German Parliament Approves ISIS War in Syria

No Airstrikes, But 1,200 Troops En Route to Region

After intense debate but an ultimately lop-sided vote, Germany’s lower house of parliament has agreed, 445-146, to the cabinet’s plans to join the war against ISIS in Syria. The deployment will not include any German airstrikes, but they will support other nations’ airstrikes.

Under the plan, Germany will send six spy planes, a frigate, refueling aircraft, and 1,200 troops into the region. It is unclear where the German troops will actually be stationed, but in keeping with the German Constitution’s ban on aggressive warfare, they will likely not be in a combat situation.

The cabinet had signed off on the plan on Tuesday, following a similar announcement of 650 troops to head to Mali to fight alongside French troops there. The government has cited the Paris attacks as justification for more involvement abroad, particularly in nations France is involved in.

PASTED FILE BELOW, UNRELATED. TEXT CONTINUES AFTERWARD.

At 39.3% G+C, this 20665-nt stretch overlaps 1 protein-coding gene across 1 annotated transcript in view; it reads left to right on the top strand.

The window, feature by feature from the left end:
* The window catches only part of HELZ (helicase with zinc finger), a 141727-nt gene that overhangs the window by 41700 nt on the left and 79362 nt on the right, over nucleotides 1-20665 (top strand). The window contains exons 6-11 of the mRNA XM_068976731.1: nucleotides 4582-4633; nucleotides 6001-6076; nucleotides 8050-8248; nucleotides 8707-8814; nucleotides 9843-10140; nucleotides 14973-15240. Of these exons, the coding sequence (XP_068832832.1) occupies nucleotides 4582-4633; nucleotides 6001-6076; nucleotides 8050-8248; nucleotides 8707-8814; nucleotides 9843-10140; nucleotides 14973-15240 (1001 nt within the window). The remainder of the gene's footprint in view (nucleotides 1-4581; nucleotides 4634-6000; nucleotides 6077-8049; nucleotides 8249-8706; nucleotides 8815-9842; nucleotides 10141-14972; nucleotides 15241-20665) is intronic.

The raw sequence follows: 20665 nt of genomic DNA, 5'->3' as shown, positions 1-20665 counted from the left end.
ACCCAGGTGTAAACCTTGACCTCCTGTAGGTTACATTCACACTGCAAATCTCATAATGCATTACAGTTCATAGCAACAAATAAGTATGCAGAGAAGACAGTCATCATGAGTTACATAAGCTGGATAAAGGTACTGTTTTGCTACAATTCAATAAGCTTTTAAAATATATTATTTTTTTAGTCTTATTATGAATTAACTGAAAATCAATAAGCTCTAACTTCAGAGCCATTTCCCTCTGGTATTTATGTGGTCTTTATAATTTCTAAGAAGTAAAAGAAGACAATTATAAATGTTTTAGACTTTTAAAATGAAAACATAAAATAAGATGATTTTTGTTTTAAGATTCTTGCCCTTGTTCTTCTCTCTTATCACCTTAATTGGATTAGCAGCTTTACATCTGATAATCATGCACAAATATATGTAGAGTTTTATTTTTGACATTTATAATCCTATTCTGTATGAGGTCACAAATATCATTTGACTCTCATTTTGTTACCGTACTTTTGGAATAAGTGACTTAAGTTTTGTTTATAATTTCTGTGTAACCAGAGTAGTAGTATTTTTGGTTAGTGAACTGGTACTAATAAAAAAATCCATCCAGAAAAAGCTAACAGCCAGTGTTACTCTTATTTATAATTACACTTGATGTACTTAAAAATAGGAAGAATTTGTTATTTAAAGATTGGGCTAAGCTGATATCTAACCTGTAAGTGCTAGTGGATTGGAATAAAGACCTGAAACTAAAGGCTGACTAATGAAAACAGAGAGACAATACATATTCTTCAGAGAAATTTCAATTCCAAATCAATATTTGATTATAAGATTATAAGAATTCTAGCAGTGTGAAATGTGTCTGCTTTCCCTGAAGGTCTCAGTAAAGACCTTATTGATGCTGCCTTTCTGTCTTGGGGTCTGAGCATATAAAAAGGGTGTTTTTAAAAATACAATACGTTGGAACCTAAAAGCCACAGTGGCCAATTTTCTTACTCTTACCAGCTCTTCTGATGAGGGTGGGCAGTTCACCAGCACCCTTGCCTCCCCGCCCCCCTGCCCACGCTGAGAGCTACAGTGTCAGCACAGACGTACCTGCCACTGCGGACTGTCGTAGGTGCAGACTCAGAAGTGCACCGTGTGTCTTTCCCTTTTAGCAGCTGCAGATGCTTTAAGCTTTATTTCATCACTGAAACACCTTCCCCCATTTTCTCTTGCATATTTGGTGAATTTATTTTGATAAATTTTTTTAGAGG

Several opposition parties were critical of the plan, such as it is, noting there was no UN authorization, no stated goal, and no apparent end-game to the conflict. Even Germany’s Armed Services Association was concerned by the lack of “clearly defined goals,” saying it was a recipe for a decade or more of aimless war.

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Author: Jason Ditz

Jason Ditz is news editor of Antiwar.com.